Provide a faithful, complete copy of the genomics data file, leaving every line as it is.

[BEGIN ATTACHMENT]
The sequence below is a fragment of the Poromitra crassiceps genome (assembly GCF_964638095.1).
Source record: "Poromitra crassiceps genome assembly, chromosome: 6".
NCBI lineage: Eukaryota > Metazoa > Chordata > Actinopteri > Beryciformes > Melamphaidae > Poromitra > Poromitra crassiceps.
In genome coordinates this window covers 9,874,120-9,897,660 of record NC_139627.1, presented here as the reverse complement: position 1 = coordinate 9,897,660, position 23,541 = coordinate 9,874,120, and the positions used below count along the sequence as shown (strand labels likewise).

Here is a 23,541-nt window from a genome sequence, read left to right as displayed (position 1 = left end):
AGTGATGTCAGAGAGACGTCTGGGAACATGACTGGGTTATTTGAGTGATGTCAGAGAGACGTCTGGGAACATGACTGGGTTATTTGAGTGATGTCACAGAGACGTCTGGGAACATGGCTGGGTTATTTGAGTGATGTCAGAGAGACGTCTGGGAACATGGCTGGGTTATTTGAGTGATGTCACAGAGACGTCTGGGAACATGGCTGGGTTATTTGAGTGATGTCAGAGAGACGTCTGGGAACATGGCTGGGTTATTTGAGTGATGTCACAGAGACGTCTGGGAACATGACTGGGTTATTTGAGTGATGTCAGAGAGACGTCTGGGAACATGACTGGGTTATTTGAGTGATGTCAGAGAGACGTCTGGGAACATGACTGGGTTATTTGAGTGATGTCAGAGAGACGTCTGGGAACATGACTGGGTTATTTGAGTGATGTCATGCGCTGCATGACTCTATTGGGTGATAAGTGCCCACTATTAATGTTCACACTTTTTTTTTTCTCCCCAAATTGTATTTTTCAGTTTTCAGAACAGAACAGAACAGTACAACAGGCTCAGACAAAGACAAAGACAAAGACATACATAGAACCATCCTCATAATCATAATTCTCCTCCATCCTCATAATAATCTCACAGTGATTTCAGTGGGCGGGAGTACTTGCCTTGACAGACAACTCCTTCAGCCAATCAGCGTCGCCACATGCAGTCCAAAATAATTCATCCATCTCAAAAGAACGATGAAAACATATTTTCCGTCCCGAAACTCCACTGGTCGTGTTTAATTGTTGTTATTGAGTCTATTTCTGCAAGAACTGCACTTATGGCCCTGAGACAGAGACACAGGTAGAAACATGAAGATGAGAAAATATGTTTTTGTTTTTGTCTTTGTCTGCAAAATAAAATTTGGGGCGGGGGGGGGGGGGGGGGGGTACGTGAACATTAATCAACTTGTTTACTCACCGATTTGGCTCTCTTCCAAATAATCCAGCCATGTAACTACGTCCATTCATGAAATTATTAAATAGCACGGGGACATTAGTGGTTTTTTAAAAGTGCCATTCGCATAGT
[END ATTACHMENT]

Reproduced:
The sequence below is a fragment of the Poromitra crassiceps genome (assembly GCF_964638095.1).
Source record: "Poromitra crassiceps genome assembly, chromosome: 6".
NCBI lineage: Eukaryota > Metazoa > Chordata > Actinopteri > Beryciformes > Melamphaidae > Poromitra > Poromitra crassiceps.
In genome coordinates this window covers 9,874,120-9,897,660 of record NC_139627.1, presented here as the reverse complement: position 1 = coordinate 9,897,660, position 23,541 = coordinate 9,874,120, and the positions used below count along the sequence as shown (strand labels likewise).

Here is a 23,541-nt window from a genome sequence, read left to right as displayed (position 1 = left end):
AGTGATGTCAGAGAGACGTCTGGGAACATGACTGGGTTATTTGAGTGATGTCAGAGAGACGTCTGGGAACATGACTGGGTTATTTGAGTGATGTCACAGAGACGTCTGGGAACATGGCTGGGTTATTTGAGTGATGTCAGAGAGACGTCTGGGAACATGGCTGGGTTATTTGAGTGATGTCACAGAGACGTCTGGGAACATGGCTGGGTTATTTGAGTGATGTCAGAGAGACGTCTGGGAACATGGCTGGGTTATTTGAGTGATGTCACAGAGACGTCTGGGAACATGACTGGGTTATTTGAGTGATGTCAGAGAGACGTCTGGGAACATGACTGGGTTATTTGAGTGATGTCAGAGAGACGTCTGGGAACATGACTGGGTTATTTGAGTGATGTCAGAGAGACGTCTGGGAACATGACTGGGTTATTTGAGTGATGTCATGCGCTGCATGACTCTATTGGGTGATAAGTGCCCACTATTAATGTTCACACTTTTTTTTTTCTCCCCAAATTGTATTTTTCAGTTTTCAGAACAGAACAGAACAGTACAACAGGCTCAGACAAAGACAAAGACAAAGACATACATAGAACCATCCTCATAATCATAATTCTCCTCCATCCTCATAATAATCTCACAGTGATTTCAGTGGGCGGGAGTACTTGCCTTGACAGACAACTCCTTCAGCCAATCAGCGTCGCCACATGCAGTCCAAAATAATTCATCCATCTCAAAAGAACGATGAAAACATATTTTCCGTCCCGAAACTCCACTGGTCGTGTTTAATTGTTGTTATTGAGTCTATTTCTGCAAGAACTGCACTTATGGCCCTGAGACAGAGACACAGGTAGAAACATGAAGATGAGAAAATATGTTTTTGTTTTTGTCTTTGTCTGCAAAATAAAATTTGGGGCGGGGGGGGGGGGGGGGGGGTACGTGAACATTAATCAACTTGTTTACTCACCGATTTGGCTCTCTTCCAAATAATCCAGCCATGTAACTACGTCCATTCATGAAATTATTAAATAGCACGGGGACATTAGTGGTTTTTTAAAAGTGCCATTCGCATAGT